The prospect of Donald Trump leading the GOP ticket this November is enough to send many Republicans into a defensive crouch/cower. Fears are growing that Trump might not only lose the presidential race and cost Republicans their Senate majority, but he also might endanger the once-impregnable GOP majority in the House.

MATTHEWS:  Do you believe in punishment for abortion, yes or no as a principle?
TRUMP:  The answer is that there has to be some form of punishment.
MATTHEWS:  For the woman?
TRUMP:  Yes, there has to be some form.
MATTHEWS:  Ten cents?  Ten years?  What?
TRUMP:  Let me just tell you -- I don't know.  That I don't know.  That I don't know.
MATTHEWS:  Why not?
TRUMP:  I don't know.
MATTHEWS:  You take positions on everything else.
TRUMP:  Because I don't want to -- I frankly, I do take positions on everything else.  It's a very complicated position.

A close reading of the full transcript makes clear that Trump is suggesting punishment for women who have abortions if abortion was made illegal.  Engaging in such a hypothetical -- or actually not engaging in it -- is campaign 101, of course. Never go down a road of what might be the case. Deal only in what is the case.

Here's where the 2016 candidates stand on abortion. (Sarah Parnass/The Washington Post)

That aside, what Trump's comments will do -- and already are doing -- is allow Democrats to a) insist that what Trump said is what all Republicans seeking to outlaw abortion really mean and b) tie every single GOP candidate running for any office in the country to this idea Trump has forwarded.

Hillary Clinton's reaction -- via Twitter -- was indicative of the broader sentiment within the Democratic Party following Trump's comments.  (Worth noting: Trump's campaign released a statement after the comment went public insisting that "this issue is unclear and should be put back to the states for determination.")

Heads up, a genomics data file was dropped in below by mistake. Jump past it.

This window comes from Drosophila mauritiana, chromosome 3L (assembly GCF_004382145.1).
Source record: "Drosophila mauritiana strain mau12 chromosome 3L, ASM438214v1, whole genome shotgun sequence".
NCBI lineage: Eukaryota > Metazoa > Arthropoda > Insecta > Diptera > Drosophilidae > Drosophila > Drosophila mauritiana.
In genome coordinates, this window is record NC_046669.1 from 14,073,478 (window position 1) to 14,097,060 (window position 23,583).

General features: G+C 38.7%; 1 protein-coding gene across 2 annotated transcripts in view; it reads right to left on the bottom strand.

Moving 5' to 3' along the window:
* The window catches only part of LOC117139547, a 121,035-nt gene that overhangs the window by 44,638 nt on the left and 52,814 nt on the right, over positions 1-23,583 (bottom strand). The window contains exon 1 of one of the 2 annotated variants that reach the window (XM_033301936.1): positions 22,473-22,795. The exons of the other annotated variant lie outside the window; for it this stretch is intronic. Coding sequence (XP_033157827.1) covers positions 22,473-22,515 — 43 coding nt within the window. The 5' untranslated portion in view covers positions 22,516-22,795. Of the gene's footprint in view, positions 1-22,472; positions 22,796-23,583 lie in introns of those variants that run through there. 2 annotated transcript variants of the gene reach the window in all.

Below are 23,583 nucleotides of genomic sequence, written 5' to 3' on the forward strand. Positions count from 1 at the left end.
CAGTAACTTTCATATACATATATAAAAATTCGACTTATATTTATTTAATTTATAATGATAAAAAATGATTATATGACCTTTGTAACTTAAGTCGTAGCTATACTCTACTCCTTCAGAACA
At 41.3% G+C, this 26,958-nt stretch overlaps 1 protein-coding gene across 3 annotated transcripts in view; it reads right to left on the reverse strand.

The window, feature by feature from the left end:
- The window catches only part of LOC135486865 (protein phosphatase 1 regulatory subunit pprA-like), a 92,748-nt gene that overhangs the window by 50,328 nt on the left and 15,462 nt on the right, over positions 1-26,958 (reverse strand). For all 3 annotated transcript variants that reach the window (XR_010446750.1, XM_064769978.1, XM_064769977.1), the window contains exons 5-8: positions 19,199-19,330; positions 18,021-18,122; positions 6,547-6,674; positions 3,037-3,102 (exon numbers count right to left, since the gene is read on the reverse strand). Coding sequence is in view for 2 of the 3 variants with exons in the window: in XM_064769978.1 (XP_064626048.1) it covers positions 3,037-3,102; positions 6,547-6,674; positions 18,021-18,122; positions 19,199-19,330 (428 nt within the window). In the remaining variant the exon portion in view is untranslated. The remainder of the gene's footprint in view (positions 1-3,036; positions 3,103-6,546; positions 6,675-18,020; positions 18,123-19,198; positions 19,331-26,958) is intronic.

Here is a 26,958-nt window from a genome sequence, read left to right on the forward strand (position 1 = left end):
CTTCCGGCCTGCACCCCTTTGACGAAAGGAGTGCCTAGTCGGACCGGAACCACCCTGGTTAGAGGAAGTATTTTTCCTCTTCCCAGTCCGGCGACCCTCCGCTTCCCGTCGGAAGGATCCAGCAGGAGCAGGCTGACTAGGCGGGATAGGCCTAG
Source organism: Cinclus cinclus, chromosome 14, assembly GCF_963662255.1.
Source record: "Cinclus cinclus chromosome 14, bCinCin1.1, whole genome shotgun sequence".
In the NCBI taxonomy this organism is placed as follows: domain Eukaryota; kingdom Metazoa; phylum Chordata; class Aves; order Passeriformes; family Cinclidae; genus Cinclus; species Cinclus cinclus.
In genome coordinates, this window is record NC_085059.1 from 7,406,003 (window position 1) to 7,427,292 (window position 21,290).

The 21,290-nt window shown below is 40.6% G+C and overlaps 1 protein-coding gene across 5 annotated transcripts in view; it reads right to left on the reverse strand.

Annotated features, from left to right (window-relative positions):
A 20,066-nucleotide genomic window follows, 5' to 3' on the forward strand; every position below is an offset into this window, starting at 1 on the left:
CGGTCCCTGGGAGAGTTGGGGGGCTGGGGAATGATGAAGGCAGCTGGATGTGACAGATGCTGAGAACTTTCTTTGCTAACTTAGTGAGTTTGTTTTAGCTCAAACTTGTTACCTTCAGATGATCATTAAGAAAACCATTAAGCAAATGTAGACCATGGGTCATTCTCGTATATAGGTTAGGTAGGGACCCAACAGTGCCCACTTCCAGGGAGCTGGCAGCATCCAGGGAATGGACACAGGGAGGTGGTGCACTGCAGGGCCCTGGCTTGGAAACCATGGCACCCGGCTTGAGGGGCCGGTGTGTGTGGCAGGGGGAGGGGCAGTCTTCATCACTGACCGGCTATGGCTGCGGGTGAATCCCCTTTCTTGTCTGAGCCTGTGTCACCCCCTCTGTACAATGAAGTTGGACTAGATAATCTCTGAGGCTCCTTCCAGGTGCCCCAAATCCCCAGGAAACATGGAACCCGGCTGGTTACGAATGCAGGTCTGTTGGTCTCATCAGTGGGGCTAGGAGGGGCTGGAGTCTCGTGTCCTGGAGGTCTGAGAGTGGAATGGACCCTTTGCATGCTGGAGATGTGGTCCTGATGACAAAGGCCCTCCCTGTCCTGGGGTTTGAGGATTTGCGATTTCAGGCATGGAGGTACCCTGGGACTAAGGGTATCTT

And even conservative groups opposed to abortion did everything they could to get away from Trump's comments as fast as they could.

That might work -- for today. But fast forward six months or so.  You are watching TV in Columbus, Ohio, when this ad comes on: "Republican presidential nominee Donald Trump says women should be punished for having an abortion. Does Republican Senator Rob Portman agree?  Trump and Portman: Too extreme for Ohio."  Imagine some foreboding music and a few grainy pictures of Portman plus, for extra measure, some b-roll of Trump walking with Portman or standing with Portman -- probably from a decade ago.

Devastating, right?  Now, I am certain that Portman and Sens. Kelly Ayotte of New Hampshire and Pat Toomey of Pennsylvania and Mark Kirk of Illinois and Ron Johnson of Wisconsin will put out statements insisting they don't agree with Trump's sentiment. I am equally certain that Democratic ad-makers won't feel compelled to include that footage in the negative TV commercials they cut against the Portmans of the world.

And, while Trump's comments on abortion are the news of the day (and problem of the day for Republicans) what they expose is an even more troublesome reality if you are hoping to run and win as a Republican with Trump as the nominee: He is wildly and deeply unpredictable.

Today these comments on abortion. On Tuesday, a refusal to condemn a campaign manager charged with battery. On some other day a retweet of a white supremacist. Or a slam on Hillary Clinton's looks. Or a fight with Pope Francis. Or a less-than-full throated dismissal of a violent incident at a rally.

You get the idea. The hardest thing to handle in the context of a political campaign is unpredictability. Trump not only is unpredictable to the nth degree but he also seems to revel in his willingness to say and do random stuff. If you are any Republican not named "Trump" who hopes to still be in the House or Senate come January 2017 that is a huge problem. Maybe even a YUGE problem.